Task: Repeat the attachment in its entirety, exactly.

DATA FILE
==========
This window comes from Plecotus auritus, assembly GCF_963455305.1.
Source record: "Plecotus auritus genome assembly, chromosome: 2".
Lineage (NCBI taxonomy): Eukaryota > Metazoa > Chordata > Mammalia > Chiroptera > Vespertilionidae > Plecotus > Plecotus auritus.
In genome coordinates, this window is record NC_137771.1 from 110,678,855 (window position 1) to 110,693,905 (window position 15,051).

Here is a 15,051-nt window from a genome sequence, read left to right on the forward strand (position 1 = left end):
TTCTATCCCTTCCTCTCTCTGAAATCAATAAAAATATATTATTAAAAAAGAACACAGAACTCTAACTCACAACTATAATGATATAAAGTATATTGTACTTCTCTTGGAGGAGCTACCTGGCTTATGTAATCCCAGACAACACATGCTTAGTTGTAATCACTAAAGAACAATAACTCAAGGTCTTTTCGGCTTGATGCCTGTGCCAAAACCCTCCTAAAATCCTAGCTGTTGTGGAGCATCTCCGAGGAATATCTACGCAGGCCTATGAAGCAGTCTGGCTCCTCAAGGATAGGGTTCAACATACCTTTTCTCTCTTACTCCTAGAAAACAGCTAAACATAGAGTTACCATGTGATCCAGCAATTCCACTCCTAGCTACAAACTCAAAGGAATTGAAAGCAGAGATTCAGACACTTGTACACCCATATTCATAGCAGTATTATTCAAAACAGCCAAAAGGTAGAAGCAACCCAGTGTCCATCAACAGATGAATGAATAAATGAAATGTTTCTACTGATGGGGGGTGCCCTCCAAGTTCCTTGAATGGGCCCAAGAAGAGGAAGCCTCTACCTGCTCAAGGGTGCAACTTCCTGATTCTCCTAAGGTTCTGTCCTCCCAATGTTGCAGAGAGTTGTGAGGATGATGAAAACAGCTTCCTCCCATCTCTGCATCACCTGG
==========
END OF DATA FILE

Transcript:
This window comes from Plecotus auritus, assembly GCF_963455305.1.
Source record: "Plecotus auritus genome assembly, chromosome: 2".
Lineage (NCBI taxonomy): Eukaryota > Metazoa > Chordata > Mammalia > Chiroptera > Vespertilionidae > Plecotus > Plecotus auritus.
In genome coordinates, this window is record NC_137771.1 from 110,678,855 (window position 1) to 110,693,905 (window position 15,051).

Here is a 15,051-nt window from a genome sequence, read left to right on the forward strand (position 1 = left end):
TTCTATCCCTTCCTCTCTCTGAAATCAATAAAAATATATTATTAAAAAAGAACACAGAACTCTAACTCACAACTATAATGATATAAAGTATATTGTACTTCTCTTGGAGGAGCTACCTGGCTTATGTAATCCCAGACAACACATGCTTAGTTGTAATCACTAAAGAACAATAACTCAAGGTCTTTTCGGCTTGATGCCTGTGCCAAAACCCTCCTAAAATCCTAGCTGTTGTGGAGCATCTCCGAGGAATATCTACGCAGGCCTATGAAGCAGTCTGGCTCCTCAAGGATAGGGTTCAACATACCTTTTCTCTCTTACTCCTAGAAAACAGCTAAACATAGAGTTACCATGTGATCCAGCAATTCCACTCCTAGCTACAAACTCAAAGGAATTGAAAGCAGAGATTCAGACACTTGTACACCCATATTCATAGCAGTATTATTCAAAACAGCCAAAAGGTAGAAGCAACCCAGTGTCCATCAACAGATGAATGAATAAATGAAATGTTTCTACTGATGGGGGGTGCCCTCCAAGTTCCTTGAATGGGCCCAAGAAGAGGAAGCCTCTACCTGCTCAAGGGTGCAACTTCCTGATTCTCCTAAGGTTCTGTCCTCCCAATGTTGCAGAGAGTTGTGAGGATGATGAAAACAGCTTCCTCCCATCTCTGCATCACCTGG